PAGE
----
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Applecross Community Land Use Plan

The Applecross peninsula is one of the most remote areas on the Scottish mainland. Twenty crofting township communities live dispersed over a large estate owned by a single owner, the Applecross Trust. Significant local housing needs have created a collaborative process engaging the community landowner, local authority, and public agencies to identify housing sites through a Community Land Use Plan.

In the past, the community and the Applecross Trust did not have a clear route for communications where everyone's views could be heard, leading to misconceptions and misunderstandings between the key players. Ground conditions, difficulties getting services and infrastructure in, and the amount of land under crofting tenure made it difficult to select suitable housing sites. The vast scale of the Local Development Plan area only has extremely broad place statements. Applecross therefore lacked a democratic process for selecting sites in a collaborative way.


The Applecross Community Forum has been established recently which has brought together key stakeholders to ‘improve both local responsiveness and collaborative problem solving.’ Members of the forum include the major landowners, community organisations, Highland Small Communities Housing Trust developers, the local authority, and a range of other statutory bodies.

The forum has provided the central discussion group needed to bring the key parties together in a neutral and independently chaired space with a remit to ‘promote affordable development for land and housing, employment and community uses for local residents and those wishing to make a long term contribution to the Applecross community.’ PAS (Planning Aid Scotland) were brought in to lead on the development of the Community Land Use Plan, endorsed by Highland Council as a material planning consideration.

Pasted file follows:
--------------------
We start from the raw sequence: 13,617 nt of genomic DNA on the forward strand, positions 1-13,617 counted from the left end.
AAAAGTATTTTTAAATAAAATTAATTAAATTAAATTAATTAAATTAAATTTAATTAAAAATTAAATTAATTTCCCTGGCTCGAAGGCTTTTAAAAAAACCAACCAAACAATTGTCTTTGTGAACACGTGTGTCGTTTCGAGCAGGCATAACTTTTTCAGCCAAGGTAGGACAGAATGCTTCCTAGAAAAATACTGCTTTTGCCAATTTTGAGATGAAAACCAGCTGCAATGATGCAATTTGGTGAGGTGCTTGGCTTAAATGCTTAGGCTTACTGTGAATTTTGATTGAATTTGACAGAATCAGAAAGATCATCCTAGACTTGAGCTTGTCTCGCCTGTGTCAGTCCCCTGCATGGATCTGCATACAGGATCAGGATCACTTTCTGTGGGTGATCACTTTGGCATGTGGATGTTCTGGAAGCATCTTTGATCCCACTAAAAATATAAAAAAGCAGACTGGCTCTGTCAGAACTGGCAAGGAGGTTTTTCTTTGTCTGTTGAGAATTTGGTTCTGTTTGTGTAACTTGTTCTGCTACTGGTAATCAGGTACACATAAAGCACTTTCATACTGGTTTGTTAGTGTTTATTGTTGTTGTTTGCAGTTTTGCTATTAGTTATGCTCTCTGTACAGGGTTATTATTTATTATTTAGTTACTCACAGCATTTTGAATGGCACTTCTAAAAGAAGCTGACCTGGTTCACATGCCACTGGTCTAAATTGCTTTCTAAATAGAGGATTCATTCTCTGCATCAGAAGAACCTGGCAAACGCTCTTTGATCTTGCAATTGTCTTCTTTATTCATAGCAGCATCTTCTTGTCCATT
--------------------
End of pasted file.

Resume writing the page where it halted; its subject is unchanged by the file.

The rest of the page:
Benefits and Lessons Learned

The Applecross case study reflects a point in time in an ongoing process. The ultimate success will come when the houses needed are built. But several of the lessons so far could be applied in other parts of rural Scotland. These include:

  • A fine-grained local housing survey to prove local housings needs
  • A neutral forum set up to improve communication between all parties
  •  Production of a Community Land Use Plan using independent facilitator, and its adoption as a Material Planning Consideration by Highland Council as a strong example of a Local Place Plan (LPP) approach. This could be a model for LPPs to meet identified local need elsewhere
  • Ability to attract funding and other in-kind help to support a resource-intensive process.

Find Out More

More detail about the challenges and positive outcomes from this project are included in more detail in the report 'The Role of Land in Enabling New Housing Supply in Rural Scotland.'